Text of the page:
When doubt comes, faith is only option

Tim Irwin

By Tim Irwin

Second Sunday of Easter (Sunday of Divine Mercy)/April 28

Acts 5:12-16; Psalm 118:2-4,13-15,22-24; Revelation 1:9-11a,12-13,17-19; John 20:19-31

This week the Gospel according to John features the endearing story of St. Thomas the Apostle. Endearing perhaps because we can easily see ourselves in the doubting Didymus. The story of his conversion seems especially timely on this, the annual celebration of Divine Mercy Sunday.

From this brief account in the Gospel, it seems that Thomas, like so many of us these days, looked at the world through pragmatic eyes. Faith would not satisfy him; he wanted evidence. We want evidence and the certainty that follows. Since we do not share in the rarefied air of the apostolic lock-in where the Risen Lord appeared, we will likely not see the evidence as Thomas did. We will not know what Thomas and the other apostles knew.

You may be wondering where this leaves us. The answer in a word is faith. Faith stands as the only option we have. Oh sure, we can claim that we know as Thomas knew, but that’s just changing what it means to know. We don’t know because we can’t know. If we could know, we would have no need of faith. Suppose that during his homily this week, your pastor said, “Join with me in faith and believe with me that Chicago is on the southwest end of Lake Michigan, amen.” You might think, “Who needs faith? I’ve been there and seen the lake. It’s actually hard to miss. I have firsthand knowledge; no faith required.”

EMBRACING THE STRUGGLE

In his moment of realization Thomas exclaims, “My Lord and my God!” Jesus said to him, “Have you come to believe because you have seen me? Blessed are those who have not seen and have believed.” That’s us. We are the ones who haven’t seen, cannot know, cannot have the certitude afforded by evidence, and yet we are invited to believe. In believing, we will experience the ongoing challenge of the absence of certitude that those who know don’t seem to face.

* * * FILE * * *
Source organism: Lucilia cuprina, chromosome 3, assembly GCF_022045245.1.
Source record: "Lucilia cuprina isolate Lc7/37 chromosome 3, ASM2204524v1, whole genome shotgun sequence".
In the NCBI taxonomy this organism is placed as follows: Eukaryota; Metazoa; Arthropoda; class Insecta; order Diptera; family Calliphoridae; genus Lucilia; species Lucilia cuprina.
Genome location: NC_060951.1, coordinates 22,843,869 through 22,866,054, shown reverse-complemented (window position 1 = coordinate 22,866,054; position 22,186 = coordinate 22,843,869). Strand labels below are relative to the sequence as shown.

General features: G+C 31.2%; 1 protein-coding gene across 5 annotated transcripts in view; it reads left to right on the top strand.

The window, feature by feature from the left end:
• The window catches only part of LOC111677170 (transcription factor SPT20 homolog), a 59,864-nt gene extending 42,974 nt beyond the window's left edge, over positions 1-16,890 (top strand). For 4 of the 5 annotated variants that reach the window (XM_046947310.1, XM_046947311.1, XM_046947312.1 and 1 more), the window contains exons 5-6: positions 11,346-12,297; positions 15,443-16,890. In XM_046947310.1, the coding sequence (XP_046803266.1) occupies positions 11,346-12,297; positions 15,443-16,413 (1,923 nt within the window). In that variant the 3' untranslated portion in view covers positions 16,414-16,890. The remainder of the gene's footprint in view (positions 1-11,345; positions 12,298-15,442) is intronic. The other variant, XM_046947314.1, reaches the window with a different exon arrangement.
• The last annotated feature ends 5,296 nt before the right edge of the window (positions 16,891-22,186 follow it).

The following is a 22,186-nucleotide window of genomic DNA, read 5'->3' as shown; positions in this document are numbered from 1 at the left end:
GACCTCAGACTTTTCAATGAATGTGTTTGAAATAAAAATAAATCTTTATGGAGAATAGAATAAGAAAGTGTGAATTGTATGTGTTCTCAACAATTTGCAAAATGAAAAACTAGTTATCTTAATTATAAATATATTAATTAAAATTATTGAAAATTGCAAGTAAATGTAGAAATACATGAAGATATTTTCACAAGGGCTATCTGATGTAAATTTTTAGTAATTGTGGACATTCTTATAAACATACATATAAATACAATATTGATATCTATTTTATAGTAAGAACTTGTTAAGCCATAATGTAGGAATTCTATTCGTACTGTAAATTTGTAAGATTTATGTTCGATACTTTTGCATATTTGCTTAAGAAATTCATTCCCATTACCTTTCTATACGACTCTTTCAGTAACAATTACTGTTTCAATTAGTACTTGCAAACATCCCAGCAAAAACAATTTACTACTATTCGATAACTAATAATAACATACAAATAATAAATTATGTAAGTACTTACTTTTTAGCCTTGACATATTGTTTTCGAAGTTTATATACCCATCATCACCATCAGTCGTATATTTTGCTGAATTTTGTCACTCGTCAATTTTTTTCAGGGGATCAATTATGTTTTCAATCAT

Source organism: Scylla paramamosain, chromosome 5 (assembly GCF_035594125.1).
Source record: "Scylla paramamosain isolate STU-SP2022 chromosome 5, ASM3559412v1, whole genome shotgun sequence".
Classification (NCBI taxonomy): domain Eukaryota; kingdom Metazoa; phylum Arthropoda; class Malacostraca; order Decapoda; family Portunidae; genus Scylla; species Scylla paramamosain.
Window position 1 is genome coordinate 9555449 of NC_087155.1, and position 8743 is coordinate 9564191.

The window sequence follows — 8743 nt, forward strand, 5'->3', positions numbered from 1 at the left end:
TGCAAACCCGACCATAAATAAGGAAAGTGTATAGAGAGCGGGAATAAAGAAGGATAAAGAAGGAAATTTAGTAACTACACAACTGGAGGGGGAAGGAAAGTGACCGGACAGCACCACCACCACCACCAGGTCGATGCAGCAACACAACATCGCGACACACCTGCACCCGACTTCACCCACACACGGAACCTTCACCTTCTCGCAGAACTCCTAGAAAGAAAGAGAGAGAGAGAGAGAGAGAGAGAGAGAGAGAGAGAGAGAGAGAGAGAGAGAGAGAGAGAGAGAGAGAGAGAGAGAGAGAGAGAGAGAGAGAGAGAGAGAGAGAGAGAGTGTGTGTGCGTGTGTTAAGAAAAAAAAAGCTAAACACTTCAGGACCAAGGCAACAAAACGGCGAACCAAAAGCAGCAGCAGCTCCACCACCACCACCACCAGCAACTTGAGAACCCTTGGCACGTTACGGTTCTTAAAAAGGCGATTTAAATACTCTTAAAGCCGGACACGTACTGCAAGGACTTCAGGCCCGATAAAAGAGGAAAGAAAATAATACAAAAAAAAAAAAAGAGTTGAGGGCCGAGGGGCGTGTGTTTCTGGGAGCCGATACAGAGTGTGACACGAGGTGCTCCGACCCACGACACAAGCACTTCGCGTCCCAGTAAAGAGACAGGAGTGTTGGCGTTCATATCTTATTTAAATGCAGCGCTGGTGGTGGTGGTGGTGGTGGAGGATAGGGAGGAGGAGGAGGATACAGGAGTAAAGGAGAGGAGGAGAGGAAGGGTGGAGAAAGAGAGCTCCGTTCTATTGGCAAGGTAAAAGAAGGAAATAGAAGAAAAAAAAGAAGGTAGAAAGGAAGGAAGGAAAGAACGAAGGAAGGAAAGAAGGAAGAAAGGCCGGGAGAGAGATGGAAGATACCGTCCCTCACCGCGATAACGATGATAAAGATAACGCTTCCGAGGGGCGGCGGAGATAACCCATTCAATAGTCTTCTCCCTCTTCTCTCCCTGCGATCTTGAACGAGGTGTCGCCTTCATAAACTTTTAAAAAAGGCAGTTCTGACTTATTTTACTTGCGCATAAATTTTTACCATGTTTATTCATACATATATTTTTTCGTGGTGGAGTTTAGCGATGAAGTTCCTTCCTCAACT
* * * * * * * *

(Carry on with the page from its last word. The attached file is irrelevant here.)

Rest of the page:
The most disinterested soul can know. In other words, it takes no empathy, no act of the human will to know. We expend little energy knowing Chicago’s location relative to Lake Michigan. Faith seems more of a trial as faith is both a gift from God and act of the human will. Perhaps more to the point, an ongoing act of the human will and like Thomas, we will doubt.

We cannot resolve our doubts once and for all as Thomas did, but we can strengthen our belief by practicing our faith. Prayer, sacrament, and service have proven over the centuries to be the way to fill the void we experience as doubt. History illustrates that this undertaking is a struggle.

EXPERIENCING DIVINE MERCY

CNS file photo

To embrace our Catholic faith is to embrace the struggle and Divine Mercy Sunday offers a special opportunity to do this. The Congregation for Divine Worship and the Discipline of the Sacraments taught in a decree issued on May 23, 2000, that “Throughout the world the Second Sunday of Easter will receive the name Divine Mercy Sunday, a perennial invitation to the Christian world to face, with confidence in divine benevolence, the difficulties and trials that mankind will experience in the years to come.”

This Sunday the Lord’s commission recounted in the Gospel, “Receive the Holy Spirit. Whose sins you forgive are forgiven them, and whose sins you retain are retained,” can be experienced in a special way. We can experience forgiveness by participating in the special prayers and practices of the Divine Mercy Sunday. The directions can be easily found online.

All we need is faith in the one St. Thomas called, “My Lord and my God.”

Tim Irwin teaches theology and philosophy at Notre Dame High School in Peoria. He is a member of Blessed Sacrament Parish in Morton.

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